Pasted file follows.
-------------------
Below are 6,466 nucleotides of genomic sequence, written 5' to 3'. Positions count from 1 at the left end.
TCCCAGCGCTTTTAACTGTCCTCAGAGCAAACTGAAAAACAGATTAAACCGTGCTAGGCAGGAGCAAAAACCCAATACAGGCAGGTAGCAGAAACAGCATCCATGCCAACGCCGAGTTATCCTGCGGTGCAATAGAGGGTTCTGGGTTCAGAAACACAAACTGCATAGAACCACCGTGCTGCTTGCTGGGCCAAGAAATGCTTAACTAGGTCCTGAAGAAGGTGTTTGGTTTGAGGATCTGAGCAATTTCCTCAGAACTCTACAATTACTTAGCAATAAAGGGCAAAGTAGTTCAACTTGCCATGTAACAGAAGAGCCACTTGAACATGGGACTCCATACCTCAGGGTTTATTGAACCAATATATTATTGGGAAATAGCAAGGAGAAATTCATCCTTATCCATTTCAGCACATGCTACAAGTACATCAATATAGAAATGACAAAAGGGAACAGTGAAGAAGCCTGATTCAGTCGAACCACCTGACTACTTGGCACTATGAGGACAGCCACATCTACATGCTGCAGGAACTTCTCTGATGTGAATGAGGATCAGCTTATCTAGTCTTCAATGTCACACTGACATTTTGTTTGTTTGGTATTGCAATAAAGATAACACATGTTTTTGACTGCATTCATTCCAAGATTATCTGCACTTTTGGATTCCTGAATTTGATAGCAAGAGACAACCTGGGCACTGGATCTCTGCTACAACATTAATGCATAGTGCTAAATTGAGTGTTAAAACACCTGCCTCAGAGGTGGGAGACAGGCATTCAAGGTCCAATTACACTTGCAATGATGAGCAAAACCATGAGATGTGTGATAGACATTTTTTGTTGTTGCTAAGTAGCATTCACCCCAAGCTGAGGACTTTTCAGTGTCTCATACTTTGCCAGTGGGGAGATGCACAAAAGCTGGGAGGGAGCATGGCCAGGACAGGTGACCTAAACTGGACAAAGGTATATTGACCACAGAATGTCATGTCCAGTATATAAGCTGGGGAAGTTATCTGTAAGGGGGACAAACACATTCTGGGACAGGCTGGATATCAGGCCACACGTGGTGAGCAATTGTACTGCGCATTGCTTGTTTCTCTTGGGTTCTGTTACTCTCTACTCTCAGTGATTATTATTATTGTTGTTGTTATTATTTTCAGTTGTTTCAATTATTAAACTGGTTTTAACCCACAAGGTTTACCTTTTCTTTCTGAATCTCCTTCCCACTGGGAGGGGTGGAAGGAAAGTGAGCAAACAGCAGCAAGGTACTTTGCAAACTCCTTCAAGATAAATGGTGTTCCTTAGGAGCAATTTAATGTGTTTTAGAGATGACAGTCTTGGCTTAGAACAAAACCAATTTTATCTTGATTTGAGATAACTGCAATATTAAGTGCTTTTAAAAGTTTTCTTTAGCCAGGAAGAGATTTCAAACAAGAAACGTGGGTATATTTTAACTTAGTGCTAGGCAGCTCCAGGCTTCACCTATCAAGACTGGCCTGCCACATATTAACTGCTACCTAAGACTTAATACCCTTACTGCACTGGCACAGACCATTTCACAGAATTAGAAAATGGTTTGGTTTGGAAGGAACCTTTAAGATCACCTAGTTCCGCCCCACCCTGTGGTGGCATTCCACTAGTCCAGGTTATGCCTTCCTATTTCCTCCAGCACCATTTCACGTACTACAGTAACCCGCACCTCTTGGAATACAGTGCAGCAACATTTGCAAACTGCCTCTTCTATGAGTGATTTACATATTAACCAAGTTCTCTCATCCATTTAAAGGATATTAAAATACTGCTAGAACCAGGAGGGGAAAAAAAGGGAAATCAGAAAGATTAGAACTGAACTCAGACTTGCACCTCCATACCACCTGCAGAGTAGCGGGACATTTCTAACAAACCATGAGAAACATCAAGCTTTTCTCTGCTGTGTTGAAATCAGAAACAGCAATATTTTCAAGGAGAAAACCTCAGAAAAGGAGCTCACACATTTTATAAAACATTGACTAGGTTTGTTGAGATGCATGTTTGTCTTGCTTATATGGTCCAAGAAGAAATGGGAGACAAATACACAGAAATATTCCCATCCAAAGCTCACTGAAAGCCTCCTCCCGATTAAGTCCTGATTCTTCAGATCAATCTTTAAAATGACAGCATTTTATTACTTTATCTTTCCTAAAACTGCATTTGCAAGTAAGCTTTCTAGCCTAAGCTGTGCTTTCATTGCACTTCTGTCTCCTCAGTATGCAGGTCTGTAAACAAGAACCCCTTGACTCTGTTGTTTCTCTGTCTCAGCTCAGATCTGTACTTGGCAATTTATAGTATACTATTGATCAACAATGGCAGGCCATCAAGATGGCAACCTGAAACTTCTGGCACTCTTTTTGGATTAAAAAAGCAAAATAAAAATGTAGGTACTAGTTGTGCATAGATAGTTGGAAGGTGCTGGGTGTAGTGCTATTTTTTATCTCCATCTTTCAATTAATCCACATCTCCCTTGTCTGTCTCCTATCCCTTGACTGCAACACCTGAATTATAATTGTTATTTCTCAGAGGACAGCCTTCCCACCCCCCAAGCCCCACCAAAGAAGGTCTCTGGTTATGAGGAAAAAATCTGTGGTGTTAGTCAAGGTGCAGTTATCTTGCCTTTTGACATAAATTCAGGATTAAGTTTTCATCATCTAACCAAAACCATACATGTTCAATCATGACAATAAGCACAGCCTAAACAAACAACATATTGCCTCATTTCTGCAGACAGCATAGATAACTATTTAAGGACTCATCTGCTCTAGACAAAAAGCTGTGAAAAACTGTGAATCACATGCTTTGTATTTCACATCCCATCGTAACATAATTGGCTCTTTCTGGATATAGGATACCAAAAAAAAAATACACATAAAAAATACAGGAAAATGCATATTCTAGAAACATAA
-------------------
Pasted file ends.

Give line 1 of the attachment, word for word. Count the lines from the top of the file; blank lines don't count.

Below are 6,466 nucleotides of genomic sequence, written 5' to 3'. Positions count from 1 at the left end.